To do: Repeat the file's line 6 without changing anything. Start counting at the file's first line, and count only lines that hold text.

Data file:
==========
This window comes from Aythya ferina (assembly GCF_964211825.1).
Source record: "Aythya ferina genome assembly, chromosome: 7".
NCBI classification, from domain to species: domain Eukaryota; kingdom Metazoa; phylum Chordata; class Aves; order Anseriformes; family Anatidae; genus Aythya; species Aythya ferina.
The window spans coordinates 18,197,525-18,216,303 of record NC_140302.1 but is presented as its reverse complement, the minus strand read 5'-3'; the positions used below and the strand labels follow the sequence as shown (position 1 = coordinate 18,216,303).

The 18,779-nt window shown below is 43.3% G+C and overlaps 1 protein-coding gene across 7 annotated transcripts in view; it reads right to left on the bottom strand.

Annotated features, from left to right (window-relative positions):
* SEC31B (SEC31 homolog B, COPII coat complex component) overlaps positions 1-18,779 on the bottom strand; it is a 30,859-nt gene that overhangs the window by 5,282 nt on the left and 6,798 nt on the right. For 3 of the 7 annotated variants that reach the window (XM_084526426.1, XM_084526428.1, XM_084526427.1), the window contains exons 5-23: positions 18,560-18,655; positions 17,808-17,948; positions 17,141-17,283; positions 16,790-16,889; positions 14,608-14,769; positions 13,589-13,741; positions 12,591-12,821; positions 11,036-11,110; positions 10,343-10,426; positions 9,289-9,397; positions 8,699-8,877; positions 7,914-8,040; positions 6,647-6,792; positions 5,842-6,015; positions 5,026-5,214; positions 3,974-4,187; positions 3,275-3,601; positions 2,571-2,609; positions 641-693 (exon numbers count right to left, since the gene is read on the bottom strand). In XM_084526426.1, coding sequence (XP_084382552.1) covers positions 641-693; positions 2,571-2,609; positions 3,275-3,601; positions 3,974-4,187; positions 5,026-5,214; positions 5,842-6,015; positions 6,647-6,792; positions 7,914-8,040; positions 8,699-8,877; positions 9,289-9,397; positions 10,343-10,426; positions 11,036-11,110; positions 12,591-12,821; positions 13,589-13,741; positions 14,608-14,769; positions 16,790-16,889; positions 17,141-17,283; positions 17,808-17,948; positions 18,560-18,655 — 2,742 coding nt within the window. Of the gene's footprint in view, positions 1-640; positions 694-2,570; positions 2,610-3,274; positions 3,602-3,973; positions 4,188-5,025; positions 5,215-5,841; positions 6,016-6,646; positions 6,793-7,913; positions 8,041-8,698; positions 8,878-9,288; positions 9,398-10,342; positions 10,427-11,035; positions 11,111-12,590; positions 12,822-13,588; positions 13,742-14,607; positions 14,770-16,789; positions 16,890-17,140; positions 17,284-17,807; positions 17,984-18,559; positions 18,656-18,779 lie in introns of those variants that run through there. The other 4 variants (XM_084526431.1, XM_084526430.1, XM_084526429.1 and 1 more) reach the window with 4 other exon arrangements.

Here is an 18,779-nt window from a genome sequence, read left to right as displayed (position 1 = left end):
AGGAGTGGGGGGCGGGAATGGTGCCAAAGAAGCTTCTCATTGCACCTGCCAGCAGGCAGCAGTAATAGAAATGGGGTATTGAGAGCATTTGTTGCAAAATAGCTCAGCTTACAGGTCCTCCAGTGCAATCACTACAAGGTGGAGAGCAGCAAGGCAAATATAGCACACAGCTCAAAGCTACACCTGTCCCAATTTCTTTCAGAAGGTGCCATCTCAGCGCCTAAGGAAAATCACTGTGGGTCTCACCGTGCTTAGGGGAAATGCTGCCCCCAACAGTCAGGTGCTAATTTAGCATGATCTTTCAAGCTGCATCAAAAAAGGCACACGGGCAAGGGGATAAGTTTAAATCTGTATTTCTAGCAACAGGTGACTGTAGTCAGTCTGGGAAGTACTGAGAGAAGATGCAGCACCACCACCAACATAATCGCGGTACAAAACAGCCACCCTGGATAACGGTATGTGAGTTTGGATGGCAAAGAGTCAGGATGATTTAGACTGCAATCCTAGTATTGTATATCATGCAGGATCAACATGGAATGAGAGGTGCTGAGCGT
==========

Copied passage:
Annotated features, from left to right (window-relative positions):